A+ Answers

1.     The time value of money can be the interest or profit than can be earned by investing it wisely. At the hotel management companies I have worked with, the hotel management had to provide a list of capital projects (investments) they wanted the ownership groups to fund. The ownership group would then have to determine which projects to allocate funds towards. There were a variety of ownership groups and a variety of hotel brands involved but one thing was the same for all – management had to present a credible case for why ownership should spend the money on their hotel projects and not another hotel’s projects. For those managers who understood discounted cash flow analysis and could provide good support for their projects they tended to get the funds they needed. So as future hospitality managers, how are you going to convince ownership that they are investing wisely with your projects? What specifically are you going to present to them?( and since all the hotel managers are going to say that if you give me the money I will make money you will have to go a step better..)

2.     the key to capitalizing on TVM is about it being invested wisely. As business managers we will constantly be put in positions of deciding which investment to make (or not to make). Should I convert those two guest rooms into a suite or turn them into a conference room? What should I do with that $3,000 utility rebate I got from the gas company? Put it in the bank, spend it on guest supplies or furnish a business center in the lobby? All these involve time value of money decisions. Who remembers the old Popeye cartoons with Olive Oyl and Wimpy? Wimpy was clearly the financial genius of the group, he understood the time value of money. His favorite refrain to Popeye was “I will gladly pay you tomorrow for a hamburger today”. Class, assuming Wimpy had the money “today”, why would he rather pay for the hamburger “tomorrow”? What implications does this have for a business person? Give this one some thought before you respond.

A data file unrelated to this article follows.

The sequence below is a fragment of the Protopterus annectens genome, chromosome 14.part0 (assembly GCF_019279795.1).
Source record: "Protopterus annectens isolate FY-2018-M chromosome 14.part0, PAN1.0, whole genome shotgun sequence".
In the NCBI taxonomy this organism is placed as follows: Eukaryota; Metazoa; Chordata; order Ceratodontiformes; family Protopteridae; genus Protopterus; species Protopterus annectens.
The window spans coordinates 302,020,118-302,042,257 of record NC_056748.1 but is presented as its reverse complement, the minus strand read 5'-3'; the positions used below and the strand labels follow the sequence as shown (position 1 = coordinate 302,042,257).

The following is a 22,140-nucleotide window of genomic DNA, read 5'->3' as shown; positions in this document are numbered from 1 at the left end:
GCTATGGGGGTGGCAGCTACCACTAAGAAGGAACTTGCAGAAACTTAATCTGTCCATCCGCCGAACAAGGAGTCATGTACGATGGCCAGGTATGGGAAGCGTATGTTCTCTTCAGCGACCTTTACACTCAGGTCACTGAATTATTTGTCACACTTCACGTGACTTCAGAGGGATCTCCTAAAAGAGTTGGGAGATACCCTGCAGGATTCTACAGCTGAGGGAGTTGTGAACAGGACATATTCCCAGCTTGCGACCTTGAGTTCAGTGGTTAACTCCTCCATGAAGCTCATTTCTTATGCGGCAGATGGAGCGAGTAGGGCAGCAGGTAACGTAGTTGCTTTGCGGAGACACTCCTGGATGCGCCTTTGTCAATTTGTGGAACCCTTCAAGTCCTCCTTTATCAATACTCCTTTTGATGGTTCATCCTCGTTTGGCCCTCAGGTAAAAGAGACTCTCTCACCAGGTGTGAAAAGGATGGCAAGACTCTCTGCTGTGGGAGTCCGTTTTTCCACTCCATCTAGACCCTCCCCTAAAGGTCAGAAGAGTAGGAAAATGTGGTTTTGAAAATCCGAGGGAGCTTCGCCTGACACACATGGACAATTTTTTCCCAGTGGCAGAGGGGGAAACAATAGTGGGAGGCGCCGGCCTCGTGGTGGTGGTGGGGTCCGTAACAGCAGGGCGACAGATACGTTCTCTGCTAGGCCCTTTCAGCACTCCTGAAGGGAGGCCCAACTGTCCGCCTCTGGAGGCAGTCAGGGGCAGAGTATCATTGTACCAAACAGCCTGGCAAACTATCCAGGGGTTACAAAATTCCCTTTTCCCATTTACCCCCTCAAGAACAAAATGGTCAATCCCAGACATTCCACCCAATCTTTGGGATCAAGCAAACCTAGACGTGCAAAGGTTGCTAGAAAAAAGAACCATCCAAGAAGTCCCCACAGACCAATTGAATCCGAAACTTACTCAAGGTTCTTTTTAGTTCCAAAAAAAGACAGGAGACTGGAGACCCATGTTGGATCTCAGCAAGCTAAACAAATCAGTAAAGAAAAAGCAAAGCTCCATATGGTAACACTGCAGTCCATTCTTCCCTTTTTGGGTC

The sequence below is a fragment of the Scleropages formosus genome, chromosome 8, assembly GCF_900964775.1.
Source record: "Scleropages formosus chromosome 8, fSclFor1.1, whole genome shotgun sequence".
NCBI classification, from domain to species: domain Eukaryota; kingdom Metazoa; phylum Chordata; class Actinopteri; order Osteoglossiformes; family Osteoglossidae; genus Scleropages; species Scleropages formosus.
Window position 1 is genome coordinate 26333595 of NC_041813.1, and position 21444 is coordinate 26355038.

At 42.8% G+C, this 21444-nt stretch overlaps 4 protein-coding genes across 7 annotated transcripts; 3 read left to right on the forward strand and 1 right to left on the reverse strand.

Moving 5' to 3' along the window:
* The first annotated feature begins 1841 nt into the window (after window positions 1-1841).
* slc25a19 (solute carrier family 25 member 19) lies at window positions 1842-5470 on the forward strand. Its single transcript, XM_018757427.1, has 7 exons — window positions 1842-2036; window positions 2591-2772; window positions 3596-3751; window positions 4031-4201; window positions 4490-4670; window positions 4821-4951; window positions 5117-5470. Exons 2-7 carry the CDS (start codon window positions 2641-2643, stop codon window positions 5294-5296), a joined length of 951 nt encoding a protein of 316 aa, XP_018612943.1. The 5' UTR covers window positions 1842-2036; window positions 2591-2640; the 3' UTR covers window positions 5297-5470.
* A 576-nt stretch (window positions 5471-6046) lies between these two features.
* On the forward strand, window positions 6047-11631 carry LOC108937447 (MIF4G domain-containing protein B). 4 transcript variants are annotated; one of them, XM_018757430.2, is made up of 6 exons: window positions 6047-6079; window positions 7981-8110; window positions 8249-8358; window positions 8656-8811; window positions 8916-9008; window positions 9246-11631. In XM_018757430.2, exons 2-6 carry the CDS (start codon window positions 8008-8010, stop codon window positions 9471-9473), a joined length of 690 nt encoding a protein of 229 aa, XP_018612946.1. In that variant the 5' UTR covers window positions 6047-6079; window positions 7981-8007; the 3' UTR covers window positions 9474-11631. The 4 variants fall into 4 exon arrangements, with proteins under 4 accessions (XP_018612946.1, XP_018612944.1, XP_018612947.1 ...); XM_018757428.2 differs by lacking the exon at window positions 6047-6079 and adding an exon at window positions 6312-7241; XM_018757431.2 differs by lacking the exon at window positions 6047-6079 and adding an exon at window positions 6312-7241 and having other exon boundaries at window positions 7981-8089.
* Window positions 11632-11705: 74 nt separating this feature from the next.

3.     Is it possible that economy can trump location? When I opened my bistro/gallery it was in an area of downtown that was mostly old buildings converted into condos.  There were a few art galleries but not much retail. I was betting that all the new condos would eventually attract more retail and thus generate more traffic in the area. Unfortunately my investors didn’t want to wait long enough to find out so we sold to a well financed and locally recognized restaurateur. Are there locations that are safe from economic downturns?

4.     So class, much of what we have discussed involves the current state of affairs for the hotel however there is a mention of the past and future.  So given our current economic environment and all these discussions in the news about the “new normal”, is it still ok to determine market value using past performance as an indicator?